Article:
Playing Cricket on the “The Dish.”[4] “The Dish” is an Australian film, released in 2000, that depicts the semi-fictional story of the role the Parkes radio telescope in relaying live television images from the Apollo 11 lunar landing mission. The movie famously depicts the radio telescope crew playing cricket on the Dish, because the struck ball always follows the curve of the Dish to return to the players standing at its center. The receiver sensitivities needed to detect the faint low-power signals from very distant space probes, and discriminate these signals from the cosmic background noise, means that the surface panels on the CDSCC radio telescopes cannot afford to be misshaped or damaged by a game of cricket.

Mission: Apollo Program [5]. Opened in 1967, a dish antenna was built at the Honeysuckle Creek Tracking Station to support the NASA Apollo missions. The first human spaceflight mission it supported was Apollo 7 in October 1968. On 21 July 1969 (Australian time), this antenna received and relayed to the world the very first Apollo 11 signals with the television images of Neil Armstrong’s historic first steps on the moon. In 1983, the antenna was relocated to CDSCC Tidbinbilla for use in the DSN, to support deep space operations, before being decommissioned in 2009.

Mission: Voyager 1 [6] and Voyager 2 [7]. After completing their original missions to both explore Jupiter and Saturn, Voyager 2 was targeted to travel outward on an extended mission to become the only spacecraft to have visited the next two gas giants, Uranus and Neptune and their moons. Today, CDSCC is the only station in an appropriate position for line-of-sight communications with both the NASA Voyager 1 and Voyager 2 space probes. They have both exceeded their expected mission lifetimes and, after 41 years in space, are the first artificial objects to travel beyond the edge of the solar system. In 2012, mission scientists determined that Voyager 1 had reached interstellar space and was beyond the sun’s magnetospheric influence. The Voyagers have enough electrical power and thruster fuel to keep its science instruments functioning and communications with CDSCC Tidbinbilla on until at least 2020 [8].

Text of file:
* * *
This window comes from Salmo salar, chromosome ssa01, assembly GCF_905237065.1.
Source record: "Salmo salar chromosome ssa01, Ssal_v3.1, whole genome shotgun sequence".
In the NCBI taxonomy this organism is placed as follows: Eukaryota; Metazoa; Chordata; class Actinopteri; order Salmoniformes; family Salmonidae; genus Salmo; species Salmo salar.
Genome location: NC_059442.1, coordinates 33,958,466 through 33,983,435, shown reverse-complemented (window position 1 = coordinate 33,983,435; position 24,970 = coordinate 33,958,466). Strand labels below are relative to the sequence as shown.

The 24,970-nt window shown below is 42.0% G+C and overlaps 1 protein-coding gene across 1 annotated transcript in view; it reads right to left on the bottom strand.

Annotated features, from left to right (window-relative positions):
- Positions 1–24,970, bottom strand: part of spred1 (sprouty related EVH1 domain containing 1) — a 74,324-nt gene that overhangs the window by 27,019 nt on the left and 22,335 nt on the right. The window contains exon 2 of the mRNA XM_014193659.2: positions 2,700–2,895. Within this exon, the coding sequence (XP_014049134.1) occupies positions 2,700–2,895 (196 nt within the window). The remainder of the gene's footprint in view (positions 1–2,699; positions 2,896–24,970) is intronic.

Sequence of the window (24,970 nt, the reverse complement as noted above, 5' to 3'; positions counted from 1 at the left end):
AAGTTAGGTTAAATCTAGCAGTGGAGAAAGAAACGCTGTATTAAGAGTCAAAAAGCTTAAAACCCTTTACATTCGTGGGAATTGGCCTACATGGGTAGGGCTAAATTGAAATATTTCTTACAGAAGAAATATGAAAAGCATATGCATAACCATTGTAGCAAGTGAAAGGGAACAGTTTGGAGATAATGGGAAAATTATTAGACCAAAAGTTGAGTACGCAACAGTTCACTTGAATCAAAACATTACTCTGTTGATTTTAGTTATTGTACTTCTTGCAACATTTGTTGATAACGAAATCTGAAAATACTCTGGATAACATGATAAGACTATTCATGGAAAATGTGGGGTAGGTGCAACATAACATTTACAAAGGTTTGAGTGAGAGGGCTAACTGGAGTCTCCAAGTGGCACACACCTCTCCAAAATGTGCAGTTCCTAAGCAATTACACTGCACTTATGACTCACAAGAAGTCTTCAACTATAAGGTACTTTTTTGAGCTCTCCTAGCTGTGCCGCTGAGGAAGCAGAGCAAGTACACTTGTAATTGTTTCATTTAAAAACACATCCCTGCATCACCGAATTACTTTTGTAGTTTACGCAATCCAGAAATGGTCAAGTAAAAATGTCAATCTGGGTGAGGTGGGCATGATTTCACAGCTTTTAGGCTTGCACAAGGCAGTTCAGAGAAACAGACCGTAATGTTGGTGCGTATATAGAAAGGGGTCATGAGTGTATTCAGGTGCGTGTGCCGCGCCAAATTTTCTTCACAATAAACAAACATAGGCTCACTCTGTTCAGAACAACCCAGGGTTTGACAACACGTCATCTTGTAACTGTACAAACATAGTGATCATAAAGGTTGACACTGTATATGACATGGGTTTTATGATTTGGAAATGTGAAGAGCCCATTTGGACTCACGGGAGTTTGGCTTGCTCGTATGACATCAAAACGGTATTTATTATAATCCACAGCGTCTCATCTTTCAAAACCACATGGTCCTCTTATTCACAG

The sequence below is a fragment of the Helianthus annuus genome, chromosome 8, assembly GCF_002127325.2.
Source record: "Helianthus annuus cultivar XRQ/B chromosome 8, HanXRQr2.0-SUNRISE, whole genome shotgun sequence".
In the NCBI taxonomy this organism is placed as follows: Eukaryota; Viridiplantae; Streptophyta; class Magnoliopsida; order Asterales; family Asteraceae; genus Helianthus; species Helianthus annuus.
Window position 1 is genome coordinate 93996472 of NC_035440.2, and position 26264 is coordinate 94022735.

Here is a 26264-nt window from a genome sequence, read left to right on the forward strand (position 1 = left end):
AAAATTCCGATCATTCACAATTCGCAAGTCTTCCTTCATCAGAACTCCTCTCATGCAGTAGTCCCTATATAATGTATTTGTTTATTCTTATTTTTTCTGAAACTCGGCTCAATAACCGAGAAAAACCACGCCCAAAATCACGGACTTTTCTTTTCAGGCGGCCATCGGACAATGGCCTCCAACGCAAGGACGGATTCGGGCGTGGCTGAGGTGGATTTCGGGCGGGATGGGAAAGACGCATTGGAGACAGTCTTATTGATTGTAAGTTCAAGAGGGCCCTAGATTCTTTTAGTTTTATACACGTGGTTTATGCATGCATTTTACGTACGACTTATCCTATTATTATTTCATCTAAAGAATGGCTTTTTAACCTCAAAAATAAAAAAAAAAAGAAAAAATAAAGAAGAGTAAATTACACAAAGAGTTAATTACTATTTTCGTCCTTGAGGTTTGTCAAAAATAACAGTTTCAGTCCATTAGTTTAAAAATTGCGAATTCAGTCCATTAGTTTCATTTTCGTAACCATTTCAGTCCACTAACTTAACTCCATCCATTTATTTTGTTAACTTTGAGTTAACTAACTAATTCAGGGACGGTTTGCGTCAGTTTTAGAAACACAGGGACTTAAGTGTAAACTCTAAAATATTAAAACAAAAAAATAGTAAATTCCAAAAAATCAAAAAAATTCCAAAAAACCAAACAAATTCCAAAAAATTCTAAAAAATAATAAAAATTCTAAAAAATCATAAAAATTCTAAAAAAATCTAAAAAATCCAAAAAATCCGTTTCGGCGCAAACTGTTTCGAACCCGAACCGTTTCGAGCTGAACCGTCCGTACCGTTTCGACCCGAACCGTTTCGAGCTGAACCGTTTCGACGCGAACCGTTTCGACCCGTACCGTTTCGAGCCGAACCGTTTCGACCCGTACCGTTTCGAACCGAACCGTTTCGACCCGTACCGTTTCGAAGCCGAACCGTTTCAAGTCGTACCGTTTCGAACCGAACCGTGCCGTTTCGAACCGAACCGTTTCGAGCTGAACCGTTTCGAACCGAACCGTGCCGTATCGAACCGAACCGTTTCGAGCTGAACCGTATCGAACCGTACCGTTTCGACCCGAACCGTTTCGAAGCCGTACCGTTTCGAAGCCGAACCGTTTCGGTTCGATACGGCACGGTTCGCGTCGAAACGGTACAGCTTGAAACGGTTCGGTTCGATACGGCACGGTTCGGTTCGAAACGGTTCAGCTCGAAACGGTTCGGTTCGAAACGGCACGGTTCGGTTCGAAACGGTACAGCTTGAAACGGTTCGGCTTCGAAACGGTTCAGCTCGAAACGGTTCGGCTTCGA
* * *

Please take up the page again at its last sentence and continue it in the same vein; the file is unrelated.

Mission: Juno [9]. In 2016, after a five-year journey, travelling 1.6 billion kilometers, NASA’s Juno spacecraft entered into orbit around Jupiter. CDSCC Tidbinbilla was NASA’s prime station for the Juno Jupiter orbit insertion. Jupiter is the most influential planet in the story of our solar system because of its size, mass, gravitational influence, and visibility in the night sky. A study of Jupiter is important to developing an understanding of the origins of the solar system and the Earth. NASA’s Juno spacecraft maintains a 53-day polar orbit around Jupiter. At its closest, Juno passes within 5000 kilometers of Jupiter’s cloud tops; at the high end of its each orbit, Juno is about 8-million kilometers from the planet.

Mission: Cassini [10]. In September 2017, NASA’s Cassini spacecraft plunged deep into the Saturn’s hostile atmosphere on a historic but mission-ending course to conclude a 13-year study of Saturn, its rings and moons, including sending more than a quarter of a million images. CDSCC Tidbinbilla received the final signals from the Cassini spacecraft before it was vapourized in Saturn’s atmosphere.